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Frequently Asked Questions


Under Section 6(1) of the Prosecution of Offences Act 1985 it is possible to bring a criminal prosecution privately without the police, Crown Prosecution Service or Serious Fraud Office.

Yes, in most cases any prosecution can be started by a business, organisation, regulatory body or individual under 6(1) of the Prosecution of Offences Act 1985. Some cases are better suited to private prosecutions than others, for example if there are financial assets involved, or there is a need to protect commercial interests or assets and if the criminal act took place in the UK and by perpetrators in the UK.

Existing prosecuting bodies such as the police, Crown Prosecution Service and Serious Fraud Office are under-resourced and frequently do not have the time to investigate cases that affect many businesses and individuals.

Private prosecutions may be worth considering because:

  • they deter future criminal activity
  • there is a possibility of recovering compensation for losses caused by criminal activity
  • the speed within which justice can be obtained privately compared to the traditional public prosecution route - this may be important if commercial interests or assets need to be urgently protected
  • they can provide access to more focused and experienced experts
  • they enable more detailed and time consuming investigations such as tracking down witnesses, obtaining and examining documentary and digital evidence
  • a civil remedy may be out of time, for example statute-barred, leaving private prosecution as the only source of redress

  • Once a client gets in touch, our team will gather as much information as possible about the case including details of any police or other prosecuting body's involvement
  • If the case goes ahead, then evidence will be gathered including from witnesses and experts
  • The evidence will then be assessed, and a decision made as to whether a charge can be made out in accordance with the Crown Prosecution Service's standards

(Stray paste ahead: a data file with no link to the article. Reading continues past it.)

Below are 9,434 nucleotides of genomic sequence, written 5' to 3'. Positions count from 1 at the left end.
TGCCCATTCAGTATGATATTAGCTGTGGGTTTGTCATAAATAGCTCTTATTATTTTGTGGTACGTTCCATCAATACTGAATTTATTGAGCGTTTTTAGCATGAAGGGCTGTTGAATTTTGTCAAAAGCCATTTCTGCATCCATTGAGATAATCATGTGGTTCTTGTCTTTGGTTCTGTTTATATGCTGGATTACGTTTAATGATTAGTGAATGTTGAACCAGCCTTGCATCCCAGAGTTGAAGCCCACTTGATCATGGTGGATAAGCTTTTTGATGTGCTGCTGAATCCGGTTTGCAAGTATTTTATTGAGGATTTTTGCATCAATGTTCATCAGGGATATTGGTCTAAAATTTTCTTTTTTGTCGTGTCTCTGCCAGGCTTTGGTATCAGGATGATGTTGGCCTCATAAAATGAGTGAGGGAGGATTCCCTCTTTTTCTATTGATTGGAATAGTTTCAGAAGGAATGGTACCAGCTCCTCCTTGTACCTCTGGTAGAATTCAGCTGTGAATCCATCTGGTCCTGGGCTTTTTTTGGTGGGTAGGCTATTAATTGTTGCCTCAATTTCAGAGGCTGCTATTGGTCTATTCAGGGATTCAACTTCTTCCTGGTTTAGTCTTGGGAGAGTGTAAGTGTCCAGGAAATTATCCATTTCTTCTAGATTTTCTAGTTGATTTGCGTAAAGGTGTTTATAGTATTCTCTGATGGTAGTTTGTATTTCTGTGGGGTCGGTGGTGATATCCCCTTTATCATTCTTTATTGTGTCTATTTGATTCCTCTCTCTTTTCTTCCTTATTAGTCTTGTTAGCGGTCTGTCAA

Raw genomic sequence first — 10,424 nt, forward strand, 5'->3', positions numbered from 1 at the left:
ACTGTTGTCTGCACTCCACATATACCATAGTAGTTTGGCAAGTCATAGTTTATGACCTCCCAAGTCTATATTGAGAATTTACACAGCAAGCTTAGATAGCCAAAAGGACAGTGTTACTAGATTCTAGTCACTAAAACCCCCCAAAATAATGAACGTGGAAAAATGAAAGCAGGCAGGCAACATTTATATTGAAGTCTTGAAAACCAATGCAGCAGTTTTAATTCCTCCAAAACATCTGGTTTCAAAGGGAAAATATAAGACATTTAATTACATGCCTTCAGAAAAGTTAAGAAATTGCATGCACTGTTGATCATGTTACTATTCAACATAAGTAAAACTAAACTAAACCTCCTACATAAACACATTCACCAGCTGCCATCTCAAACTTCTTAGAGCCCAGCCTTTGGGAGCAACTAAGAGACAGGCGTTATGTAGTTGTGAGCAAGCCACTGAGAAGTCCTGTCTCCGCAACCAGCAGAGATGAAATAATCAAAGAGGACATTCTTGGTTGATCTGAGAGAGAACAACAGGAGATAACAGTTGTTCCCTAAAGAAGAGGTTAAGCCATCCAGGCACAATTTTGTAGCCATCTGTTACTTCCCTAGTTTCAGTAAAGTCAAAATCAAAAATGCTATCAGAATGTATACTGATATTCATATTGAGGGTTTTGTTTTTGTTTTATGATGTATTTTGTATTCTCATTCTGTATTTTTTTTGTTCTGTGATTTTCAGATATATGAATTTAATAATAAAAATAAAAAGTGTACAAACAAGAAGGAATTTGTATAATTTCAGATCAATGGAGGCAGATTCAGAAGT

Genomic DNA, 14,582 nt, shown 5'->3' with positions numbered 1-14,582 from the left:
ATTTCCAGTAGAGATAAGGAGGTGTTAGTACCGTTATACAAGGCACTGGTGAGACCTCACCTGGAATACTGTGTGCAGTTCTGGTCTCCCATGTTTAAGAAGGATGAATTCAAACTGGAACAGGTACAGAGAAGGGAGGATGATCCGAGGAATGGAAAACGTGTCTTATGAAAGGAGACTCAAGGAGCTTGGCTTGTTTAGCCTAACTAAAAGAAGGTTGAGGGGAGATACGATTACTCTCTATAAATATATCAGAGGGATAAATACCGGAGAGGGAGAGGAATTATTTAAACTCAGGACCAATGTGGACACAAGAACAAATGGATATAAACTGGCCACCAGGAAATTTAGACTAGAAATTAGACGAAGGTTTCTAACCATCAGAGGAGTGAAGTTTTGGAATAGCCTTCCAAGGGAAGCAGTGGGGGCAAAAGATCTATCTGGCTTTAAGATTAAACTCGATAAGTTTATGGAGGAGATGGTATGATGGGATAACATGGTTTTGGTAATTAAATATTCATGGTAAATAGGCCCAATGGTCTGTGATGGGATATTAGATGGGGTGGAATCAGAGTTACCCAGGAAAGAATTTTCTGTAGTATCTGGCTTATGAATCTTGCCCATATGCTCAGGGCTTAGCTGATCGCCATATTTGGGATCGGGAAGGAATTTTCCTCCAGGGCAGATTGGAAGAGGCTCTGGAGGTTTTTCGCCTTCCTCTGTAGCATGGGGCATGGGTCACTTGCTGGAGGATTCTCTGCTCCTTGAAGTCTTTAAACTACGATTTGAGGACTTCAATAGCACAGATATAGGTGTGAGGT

• If the evidential and public interest standards are met, then a prosecution strategy will be agreed and costed
  • The charge/s will then be put before the Magistrates' Court
  • A series of small hearings will usually follow ahead of the main prosecution trial where the case will be presented by expert prosecution barristers
  • Following the trial, at sentencing any costs, confiscation and compensation orders will be made

Yes. Under Section 6(2) of the Prosecution of Offences Act 1985, at any stage the Director of Public Prosecutions, responsible for the Crown Prosecution Service, can step in and decide that is it more appropriate for them to take on the case rather than it being pursued privately.

This will be then become a public prosecution and the Crown Prosecution Service may decide to discontinue the case, if for example either or both the evidential and/or public interest standards are not met.

The implications of discontinuance can be significant as it means that is it unlikely that the costs of the prosecution will be recovered, nor will there be any opportunity to recover compensation or obtain a confiscation order.

In certain circumstances, depending on how the prosecution has been conducted privately, the prosecutor may have to pay the defendant's costs of defending the case.

For these reasons and to reduce the risk of the Crown Prosecution Service taking over and discontinuing a case, it is very important to make sure that the case is fully and regularly assessed by expert lawyers from the outset.

Crime Prosecutors

Private Prosecution Services for Businesses & Individuals

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